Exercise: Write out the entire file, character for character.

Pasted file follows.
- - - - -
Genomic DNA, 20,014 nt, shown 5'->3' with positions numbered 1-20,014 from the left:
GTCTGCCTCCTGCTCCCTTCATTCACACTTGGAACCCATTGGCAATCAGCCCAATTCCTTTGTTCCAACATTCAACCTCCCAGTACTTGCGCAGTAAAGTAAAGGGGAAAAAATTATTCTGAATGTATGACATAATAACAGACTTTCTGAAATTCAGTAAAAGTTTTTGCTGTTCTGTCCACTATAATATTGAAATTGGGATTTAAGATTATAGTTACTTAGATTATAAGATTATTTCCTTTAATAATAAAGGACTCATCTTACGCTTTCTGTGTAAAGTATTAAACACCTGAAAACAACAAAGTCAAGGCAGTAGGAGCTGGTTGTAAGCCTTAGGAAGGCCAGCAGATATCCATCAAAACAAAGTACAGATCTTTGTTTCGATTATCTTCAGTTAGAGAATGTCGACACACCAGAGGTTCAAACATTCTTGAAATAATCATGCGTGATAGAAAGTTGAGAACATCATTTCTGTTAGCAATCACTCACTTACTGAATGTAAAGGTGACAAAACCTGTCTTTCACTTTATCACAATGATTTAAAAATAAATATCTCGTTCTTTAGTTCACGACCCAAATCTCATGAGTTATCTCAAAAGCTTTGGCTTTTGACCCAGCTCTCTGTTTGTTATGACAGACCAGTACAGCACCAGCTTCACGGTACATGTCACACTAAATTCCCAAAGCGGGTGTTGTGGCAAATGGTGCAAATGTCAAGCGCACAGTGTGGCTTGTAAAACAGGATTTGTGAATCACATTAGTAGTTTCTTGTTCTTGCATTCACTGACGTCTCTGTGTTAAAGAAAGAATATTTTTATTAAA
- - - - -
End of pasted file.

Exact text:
Genomic DNA, 20,014 nt, shown 5'->3' with positions numbered 1-20,014 from the left:
GTCTGCCTCCTGCTCCCTTCATTCACACTTGGAACCCATTGGCAATCAGCCCAATTCCTTTGTTCCAACATTCAACCTCCCAGTACTTGCGCAGTAAAGTAAAGGGGAAAAAATTATTCTGAATGTATGACATAATAACAGACTTTCTGAAATTCAGTAAAAGTTTTTGCTGTTCTGTCCACTATAATATTGAAATTGGGATTTAAGATTATAGTTACTTAGATTATAAGATTATTTCCTTTAATAATAAAGGACTCATCTTACGCTTTCTGTGTAAAGTATTAAACACCTGAAAACAACAAAGTCAAGGCAGTAGGAGCTGGTTGTAAGCCTTAGGAAGGCCAGCAGATATCCATCAAAACAAAGTACAGATCTTTGTTTCGATTATCTTCAGTTAGAGAATGTCGACACACCAGAGGTTCAAACATTCTTGAAATAATCATGCGTGATAGAAAGTTGAGAACATCATTTCTGTTAGCAATCACTCACTTACTGAATGTAAAGGTGACAAAACCTGTCTTTCACTTTATCACAATGATTTAAAAATAAATATCTCGTTCTTTAGTTCACGACCCAAATCTCATGAGTTATCTCAAAAGCTTTGGCTTTTGACCCAGCTCTCTGTTTGTTATGACAGACCAGTACAGCACCAGCTTCACGGTACATGTCACACTAAATTCCCAAAGCGGGTGTTGTGGCAAATGGTGCAAATGTCAAGCGCACAGTGTGGCTTGTAAAACAGGATTTGTGAATCACATTAGTAGTTTCTTGTTCTTGCATTCACTGACGTCTCTGTGTTAAAGAAAGAATATTTTTATTAAA